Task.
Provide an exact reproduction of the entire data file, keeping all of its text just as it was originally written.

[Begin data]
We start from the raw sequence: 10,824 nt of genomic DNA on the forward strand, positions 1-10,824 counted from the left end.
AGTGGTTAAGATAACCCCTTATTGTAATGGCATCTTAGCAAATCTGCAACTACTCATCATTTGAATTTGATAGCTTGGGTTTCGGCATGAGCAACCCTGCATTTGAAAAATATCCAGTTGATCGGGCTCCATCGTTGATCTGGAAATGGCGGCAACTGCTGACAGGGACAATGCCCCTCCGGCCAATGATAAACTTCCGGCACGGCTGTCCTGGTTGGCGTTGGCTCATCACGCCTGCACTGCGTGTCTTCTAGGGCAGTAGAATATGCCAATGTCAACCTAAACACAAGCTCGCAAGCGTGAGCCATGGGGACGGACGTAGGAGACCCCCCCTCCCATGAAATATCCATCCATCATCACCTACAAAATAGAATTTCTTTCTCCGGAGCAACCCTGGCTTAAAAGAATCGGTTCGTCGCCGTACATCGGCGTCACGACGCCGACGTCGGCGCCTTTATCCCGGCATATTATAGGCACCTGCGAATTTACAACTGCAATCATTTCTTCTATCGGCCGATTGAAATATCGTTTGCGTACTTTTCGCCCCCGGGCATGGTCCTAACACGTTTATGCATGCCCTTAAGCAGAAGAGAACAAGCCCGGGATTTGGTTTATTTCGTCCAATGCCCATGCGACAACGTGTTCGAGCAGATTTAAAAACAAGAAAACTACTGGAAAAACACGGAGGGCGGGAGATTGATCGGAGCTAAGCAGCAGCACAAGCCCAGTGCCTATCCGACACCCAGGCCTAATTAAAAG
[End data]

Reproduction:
We start from the raw sequence: 10,824 nt of genomic DNA on the forward strand, positions 1-10,824 counted from the left end.
AGTGGTTAAGATAACCCCTTATTGTAATGGCATCTTAGCAAATCTGCAACTACTCATCATTTGAATTTGATAGCTTGGGTTTCGGCATGAGCAACCCTGCATTTGAAAAATATCCAGTTGATCGGGCTCCATCGTTGATCTGGAAATGGCGGCAACTGCTGACAGGGACAATGCCCCTCCGGCCAATGATAAACTTCCGGCACGGCTGTCCTGGTTGGCGTTGGCTCATCACGCCTGCACTGCGTGTCTTCTAGGGCAGTAGAATATGCCAATGTCAACCTAAACACAAGCTCGCAAGCGTGAGCCATGGGGACGGACGTAGGAGACCCCCCCTCCCATGAAATATCCATCCATCATCACCTACAAAATAGAATTTCTTTCTCCGGAGCAACCCTGGCTTAAAAGAATCGGTTCGTCGCCGTACATCGGCGTCACGACGCCGACGTCGGCGCCTTTATCCCGGCATATTATAGGCACCTGCGAATTTACAACTGCAATCATTTCTTCTATCGGCCGATTGAAATATCGTTTGCGTACTTTTCGCCCCCGGGCATGGTCCTAACACGTTTATGCATGCCCTTAAGCAGAAGAGAACAAGCCCGGGATTTGGTTTATTTCGTCCAATGCCCATGCGACAACGTGTTCGAGCAGATTTAAAAACAAGAAAACTACTGGAAAAACACGGAGGGCGGGAGATTGATCGGAGCTAAGCAGCAGCACAAGCCCAGTGCCTATCCGACACCCAGGCCTAATTAAAAG